How learn Objective C

how to learn objective c for beginners and Lecture Notes in OBJECTIVE-C pdf free downlaod
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Published Date:09-07-2017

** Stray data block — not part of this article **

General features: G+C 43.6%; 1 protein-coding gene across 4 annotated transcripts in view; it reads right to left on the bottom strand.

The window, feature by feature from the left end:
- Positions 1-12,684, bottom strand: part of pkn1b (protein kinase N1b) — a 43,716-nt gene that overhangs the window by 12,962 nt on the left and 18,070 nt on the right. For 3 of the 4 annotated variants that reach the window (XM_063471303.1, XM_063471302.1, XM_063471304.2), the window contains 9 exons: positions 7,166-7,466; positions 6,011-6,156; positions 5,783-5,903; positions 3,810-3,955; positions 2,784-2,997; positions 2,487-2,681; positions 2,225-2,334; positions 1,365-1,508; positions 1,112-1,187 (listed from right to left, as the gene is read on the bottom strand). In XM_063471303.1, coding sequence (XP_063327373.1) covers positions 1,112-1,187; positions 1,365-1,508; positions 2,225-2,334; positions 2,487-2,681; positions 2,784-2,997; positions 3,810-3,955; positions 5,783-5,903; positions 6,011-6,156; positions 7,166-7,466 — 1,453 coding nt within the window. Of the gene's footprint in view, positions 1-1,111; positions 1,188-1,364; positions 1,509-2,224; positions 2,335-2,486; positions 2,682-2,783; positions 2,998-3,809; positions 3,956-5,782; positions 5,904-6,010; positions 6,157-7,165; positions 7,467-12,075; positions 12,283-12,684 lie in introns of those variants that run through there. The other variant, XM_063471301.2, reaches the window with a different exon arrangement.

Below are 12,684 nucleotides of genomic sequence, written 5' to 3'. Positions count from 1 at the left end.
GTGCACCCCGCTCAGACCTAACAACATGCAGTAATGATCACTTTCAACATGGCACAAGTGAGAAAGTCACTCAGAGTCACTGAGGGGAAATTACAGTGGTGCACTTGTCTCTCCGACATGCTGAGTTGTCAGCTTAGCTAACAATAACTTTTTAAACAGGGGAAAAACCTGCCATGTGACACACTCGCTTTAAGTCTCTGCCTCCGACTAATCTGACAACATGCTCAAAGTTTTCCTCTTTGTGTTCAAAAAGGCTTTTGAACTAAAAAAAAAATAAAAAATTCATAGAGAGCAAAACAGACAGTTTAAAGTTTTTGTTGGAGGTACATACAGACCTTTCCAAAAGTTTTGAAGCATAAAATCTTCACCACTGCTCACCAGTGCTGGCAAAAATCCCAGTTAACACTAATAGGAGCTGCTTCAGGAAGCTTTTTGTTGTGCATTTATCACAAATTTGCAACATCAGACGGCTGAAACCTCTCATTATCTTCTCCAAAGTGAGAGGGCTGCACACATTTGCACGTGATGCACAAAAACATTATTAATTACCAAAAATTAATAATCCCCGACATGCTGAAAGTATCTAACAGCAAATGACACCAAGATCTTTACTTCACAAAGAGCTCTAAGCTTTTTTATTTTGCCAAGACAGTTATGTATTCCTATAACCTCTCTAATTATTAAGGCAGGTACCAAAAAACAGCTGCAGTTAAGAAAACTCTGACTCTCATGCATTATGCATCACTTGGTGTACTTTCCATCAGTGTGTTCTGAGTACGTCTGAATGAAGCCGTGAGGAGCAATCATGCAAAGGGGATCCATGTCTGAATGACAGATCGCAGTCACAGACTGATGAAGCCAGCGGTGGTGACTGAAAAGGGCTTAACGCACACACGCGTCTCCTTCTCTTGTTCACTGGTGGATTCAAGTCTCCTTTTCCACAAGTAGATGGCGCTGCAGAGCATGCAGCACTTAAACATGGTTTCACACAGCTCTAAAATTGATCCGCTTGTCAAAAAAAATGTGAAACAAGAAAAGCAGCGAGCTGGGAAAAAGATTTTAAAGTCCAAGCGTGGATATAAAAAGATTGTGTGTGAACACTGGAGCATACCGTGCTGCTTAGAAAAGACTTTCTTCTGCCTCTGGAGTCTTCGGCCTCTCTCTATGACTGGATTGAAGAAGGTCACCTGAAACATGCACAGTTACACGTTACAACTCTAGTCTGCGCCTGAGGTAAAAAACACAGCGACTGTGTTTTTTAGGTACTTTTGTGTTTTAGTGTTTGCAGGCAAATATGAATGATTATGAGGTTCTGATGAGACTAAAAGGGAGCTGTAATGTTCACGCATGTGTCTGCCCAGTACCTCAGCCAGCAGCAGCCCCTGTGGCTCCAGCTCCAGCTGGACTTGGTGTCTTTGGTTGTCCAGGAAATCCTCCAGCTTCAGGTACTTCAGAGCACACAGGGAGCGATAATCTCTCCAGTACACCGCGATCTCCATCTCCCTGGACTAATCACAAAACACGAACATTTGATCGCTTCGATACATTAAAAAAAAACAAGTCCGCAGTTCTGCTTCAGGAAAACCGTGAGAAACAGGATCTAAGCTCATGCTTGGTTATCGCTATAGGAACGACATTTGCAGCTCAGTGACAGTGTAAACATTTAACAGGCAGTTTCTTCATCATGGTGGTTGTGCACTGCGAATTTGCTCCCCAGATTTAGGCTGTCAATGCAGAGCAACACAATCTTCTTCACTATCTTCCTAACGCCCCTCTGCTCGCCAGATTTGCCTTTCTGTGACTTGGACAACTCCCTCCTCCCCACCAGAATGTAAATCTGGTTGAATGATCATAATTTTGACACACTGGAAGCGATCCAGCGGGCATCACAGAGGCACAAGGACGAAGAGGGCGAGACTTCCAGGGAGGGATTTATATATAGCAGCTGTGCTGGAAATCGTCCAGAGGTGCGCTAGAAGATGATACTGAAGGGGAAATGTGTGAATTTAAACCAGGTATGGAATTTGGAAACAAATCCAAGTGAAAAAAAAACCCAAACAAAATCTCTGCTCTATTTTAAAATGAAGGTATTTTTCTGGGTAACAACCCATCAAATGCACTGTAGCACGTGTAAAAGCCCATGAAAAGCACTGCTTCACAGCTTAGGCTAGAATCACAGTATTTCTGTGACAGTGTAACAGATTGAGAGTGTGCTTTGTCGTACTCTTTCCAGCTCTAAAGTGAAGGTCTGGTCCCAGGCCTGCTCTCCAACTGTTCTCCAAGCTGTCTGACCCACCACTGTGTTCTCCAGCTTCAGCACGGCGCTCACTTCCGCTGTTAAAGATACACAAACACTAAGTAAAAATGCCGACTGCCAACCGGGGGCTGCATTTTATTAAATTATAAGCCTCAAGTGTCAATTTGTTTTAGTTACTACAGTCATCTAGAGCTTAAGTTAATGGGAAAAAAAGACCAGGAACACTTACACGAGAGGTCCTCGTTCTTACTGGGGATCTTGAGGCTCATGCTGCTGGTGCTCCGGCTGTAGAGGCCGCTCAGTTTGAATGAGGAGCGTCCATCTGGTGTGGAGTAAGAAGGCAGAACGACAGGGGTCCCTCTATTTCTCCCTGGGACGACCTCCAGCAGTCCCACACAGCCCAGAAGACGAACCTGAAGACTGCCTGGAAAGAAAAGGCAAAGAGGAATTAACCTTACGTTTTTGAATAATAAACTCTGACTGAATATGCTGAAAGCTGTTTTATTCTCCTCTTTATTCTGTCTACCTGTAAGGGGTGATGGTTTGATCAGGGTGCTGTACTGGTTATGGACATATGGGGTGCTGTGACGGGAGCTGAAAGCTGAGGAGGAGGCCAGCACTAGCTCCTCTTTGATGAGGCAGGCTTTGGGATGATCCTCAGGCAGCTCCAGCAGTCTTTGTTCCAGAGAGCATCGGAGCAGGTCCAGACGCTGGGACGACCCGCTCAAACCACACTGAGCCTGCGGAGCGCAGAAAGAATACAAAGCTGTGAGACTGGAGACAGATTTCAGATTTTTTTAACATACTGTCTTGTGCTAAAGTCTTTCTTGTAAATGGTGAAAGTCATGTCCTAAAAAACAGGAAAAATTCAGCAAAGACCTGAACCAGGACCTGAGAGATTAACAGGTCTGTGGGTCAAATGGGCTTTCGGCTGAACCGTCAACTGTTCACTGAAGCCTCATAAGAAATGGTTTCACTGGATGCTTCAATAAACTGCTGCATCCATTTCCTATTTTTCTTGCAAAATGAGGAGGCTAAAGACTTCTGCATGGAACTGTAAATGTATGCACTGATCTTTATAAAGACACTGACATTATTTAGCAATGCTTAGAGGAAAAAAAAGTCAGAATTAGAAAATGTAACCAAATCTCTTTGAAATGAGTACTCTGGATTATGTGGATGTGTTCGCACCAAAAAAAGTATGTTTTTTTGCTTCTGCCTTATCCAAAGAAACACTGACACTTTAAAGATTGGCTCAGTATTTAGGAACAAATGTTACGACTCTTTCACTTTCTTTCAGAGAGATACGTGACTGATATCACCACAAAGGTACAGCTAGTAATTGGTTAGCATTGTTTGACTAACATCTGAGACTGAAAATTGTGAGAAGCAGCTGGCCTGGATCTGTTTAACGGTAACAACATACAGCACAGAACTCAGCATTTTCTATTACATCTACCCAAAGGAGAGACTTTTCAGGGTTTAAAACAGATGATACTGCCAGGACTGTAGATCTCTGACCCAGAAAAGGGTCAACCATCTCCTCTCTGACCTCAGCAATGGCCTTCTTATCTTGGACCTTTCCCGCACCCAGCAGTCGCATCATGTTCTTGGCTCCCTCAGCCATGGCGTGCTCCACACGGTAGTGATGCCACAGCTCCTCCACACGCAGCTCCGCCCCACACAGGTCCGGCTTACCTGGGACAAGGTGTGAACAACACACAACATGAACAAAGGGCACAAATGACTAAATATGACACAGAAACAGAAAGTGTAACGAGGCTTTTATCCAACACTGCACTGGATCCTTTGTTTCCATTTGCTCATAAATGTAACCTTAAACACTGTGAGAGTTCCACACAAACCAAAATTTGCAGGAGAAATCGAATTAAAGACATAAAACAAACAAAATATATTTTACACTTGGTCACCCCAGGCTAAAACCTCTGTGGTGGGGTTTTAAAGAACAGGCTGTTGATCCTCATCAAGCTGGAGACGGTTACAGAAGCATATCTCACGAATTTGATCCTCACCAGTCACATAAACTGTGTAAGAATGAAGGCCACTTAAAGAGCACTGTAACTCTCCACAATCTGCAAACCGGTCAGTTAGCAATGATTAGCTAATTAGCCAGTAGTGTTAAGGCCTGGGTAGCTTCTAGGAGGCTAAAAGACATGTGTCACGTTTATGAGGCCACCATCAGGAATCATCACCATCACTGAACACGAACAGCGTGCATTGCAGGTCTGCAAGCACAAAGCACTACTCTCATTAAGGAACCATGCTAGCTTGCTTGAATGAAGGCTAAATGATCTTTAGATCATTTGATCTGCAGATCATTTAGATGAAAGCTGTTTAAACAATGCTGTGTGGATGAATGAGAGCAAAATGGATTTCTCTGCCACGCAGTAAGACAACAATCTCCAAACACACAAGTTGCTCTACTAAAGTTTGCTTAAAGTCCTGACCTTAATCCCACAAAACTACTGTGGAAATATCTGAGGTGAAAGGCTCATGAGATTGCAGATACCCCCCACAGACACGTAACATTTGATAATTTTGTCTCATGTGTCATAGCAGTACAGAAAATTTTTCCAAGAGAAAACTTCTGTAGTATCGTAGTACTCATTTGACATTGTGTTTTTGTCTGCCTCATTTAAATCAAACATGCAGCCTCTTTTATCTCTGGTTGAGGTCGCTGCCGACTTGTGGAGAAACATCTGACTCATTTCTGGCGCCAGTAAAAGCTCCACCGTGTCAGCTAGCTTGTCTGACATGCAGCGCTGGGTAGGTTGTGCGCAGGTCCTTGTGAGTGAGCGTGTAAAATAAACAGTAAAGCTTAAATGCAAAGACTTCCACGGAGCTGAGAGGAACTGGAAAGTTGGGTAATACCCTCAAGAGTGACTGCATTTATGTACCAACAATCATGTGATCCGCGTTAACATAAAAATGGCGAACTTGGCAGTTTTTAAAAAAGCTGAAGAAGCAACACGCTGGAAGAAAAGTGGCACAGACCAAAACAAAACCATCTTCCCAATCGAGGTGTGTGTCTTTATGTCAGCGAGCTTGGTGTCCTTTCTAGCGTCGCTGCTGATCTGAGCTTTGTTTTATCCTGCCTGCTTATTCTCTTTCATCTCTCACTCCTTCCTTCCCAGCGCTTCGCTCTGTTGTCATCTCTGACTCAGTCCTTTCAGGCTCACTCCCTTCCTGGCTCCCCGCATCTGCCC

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INTRODUCTION TO OBJECTIVE-C CSCI 4448/5448: OBJECT-ORIENTED ANALYSIS & DESIGN LECTURE 12 — 09/29/2011 © Kenneth M. Anderson, 2011 1History (I) Brad Cox created Objective-C in the early 1980s It was his attempt to add object-oriented programming concepts to the C programming language NeXT Computer licensed the language in 1988; it was used to develop the NeXTSTEP operating system, programming libraries and applications for NeXT In 1993, NeXT worked with Sun to create OpenStep, an open specification of NeXTSTEP on Sun hardware © Kenneth M. Anderson, 2011 3History (II) In 1997, Apple purchased NeXT and transformed NeXTSTEP into MacOS X which was first released in the summer of 2000 Objective-C has been one of the primary ways to develop applications for MacOS for the past 11 years In 2008, it became the primary way to develop applications for iOS targeting (currently) the iPhone and the iPad and (soon, I’m guessing) the Apple TV © Kenneth M. Anderson, 2011 4Objective-C is “C plus Objects” (I) Objective-C makes a small set of extensions to C which turn it into an object-oriented language It is used with two object-oriented frameworks The Foundation framework contains classes for basic concepts such as strings, arrays and other data structures and provides classes to interact with the underlying operating system The AppKit contains classes for developing applications and for creating windows, buttons and other widgets © Kenneth M. Anderson, 2011 5Objective-C is “C plus Objects” (II) Together, Foundation and AppKit are called Cocoa On iOS, AppKit is replaced by UIKit Foundation and UIKit are called Cocoa Touch In this lecture, we focus on the Objective-C language, we’ll see a few examples of the Foundation framework we’ll see examples of UIKit in Lecture 13 © Kenneth M. Anderson, 2011 6C Skills? Highly relevant Since Objective-C is “C plus objects” any skills you have in the C language directly apply statements, data types, structs, functions, etc. What the OO additions do, is reduce your need on structs, malloc, dealloc and the like and enable all of the object-oriented concepts we’ve been discussing Objective-C and C code otherwise freely intermix © Kenneth M. Anderson, 2011 7Development Tools (I) Apple’s XCode is used to develop in Objective-C Behind the scenes, XCode makes use of either gcc or Apple’s own LLVM to compile Objective-C programs The latest version of Xcode, Xcode 4, has integrated functionality that previously existed in a separate application, known as Interface Builder We’ll see examples of that integration next week © Kenneth M. Anderson, 2011 8Development Tools (II) XCode is available on the Mac App Store It is free for users of OS X Lion Otherwise, I believe it costs 5 for previous versions of OS X Clicking Install in the App Store downloads a program called “Install XCode”. You then run that program to get XCode installed © Kenneth M. Anderson, 2011 9Hello World As is traditional, let’s look at our first objective-c program via the traditional Hello World example To create it, we launch XCode and create a New Project select Application under the MacOS X select Command Line Tool on the right (click Next) select Foundation and type “Hello World” (click Next) select a directory, select checkbox for git (click Finish) © Kenneth M. Anderson, 2011 10Step One © Kenneth M. Anderson, 2011 11Step Two © Kenneth M. Anderson, 2011 12Step Two © Kenneth M. Anderson, 2011 13Similar to what we saw with Eclipse, XCode creates a default project for us; There are folders for this program’s source code (.m and .h files), frameworks, and products (the application itself) Note: the Foundation framework is front and center and HelloWorld is shown in red because it hasn’t been created yet © Kenneth M. Anderson, 2011 14Exciting, isn’t it? The template is ready to run; clicking “Build and Run” brings up a console that shows “Hello, World” being displayed; One interesting thing to note is that the program is being run by gdb You can hide gdb’s output by switching the pop-up menu in the upper left to “Target Output” © Kenneth M. Anderson, 2011 15The resulting project structure on disk does not map completely to what is shown in Xcode; The source file, man page, and pre-compiled header file are all stored in a sub-directory of the main directory. The project file HelloWorld.xcodeproj is stored in the main directory. It is the file that keeps track of all project settings and the location of project files. XCode project directories are a lot simpler now that files generated during a build are stored elsewhere. © Kenneth M. Anderson, 2011 16Where is the actual application? After you ran the application, HelloWorld switched from being displayed in red to being displayed in black You can right click on HelloWorld and select “Show in Finder” to see where XCode placed the actual executable By default, XCode creates a directory for your project in /Library/Developer/XCode/DerivedData For HelloWorld, XCode generated 20 directories containing 31 files © Kenneth M. Anderson, 2011 17Why so many files and directories? In addition to the actual results of compiling the source code, XCode stores in DerviedData Logs and Indexes (for code autocomplete feature) Build information, including .o files, precompiled headers, debug information, etc. The actual executable was located at /Library/Developer/Xcode/DerivedData/HelloWorld- dotwnmcnqdjnnigmgnesuacnsxfh/Build/Products/Debug © Kenneth M. Anderson, 2011 18The resulting executable can be executed from the command line, fulfilling the promise that we were creating a command-line tool As you can see, most of the text on Slide 15 was generated by gdb… our command line tool doesn’t do much but say hi to the world. Note the “2011-09-24 14:43:01.336 HelloWorld4900:707” is generated by a function called NSLog() as we’ll see next © Kenneth M. Anderson, 2011 19Objective-C programs start with a function called main, just like C programs; import is similar to C’s include except it ensures that header files are only included once and only once Ignore the “NSAutoreleasePool” stuff for now Thus our program calls a function, NSLog, and returns 0 The blue arrow indicates that a breakpoint has been set; gdb will stop execution on line 7 the next time we run the program © Kenneth M. Anderson, 2011 20gdb is integrated into XCode; here gdb is stopped at our breakpoint; this is XCode 3, XCode 4 looks similar © Kenneth M. Anderson, 2011 21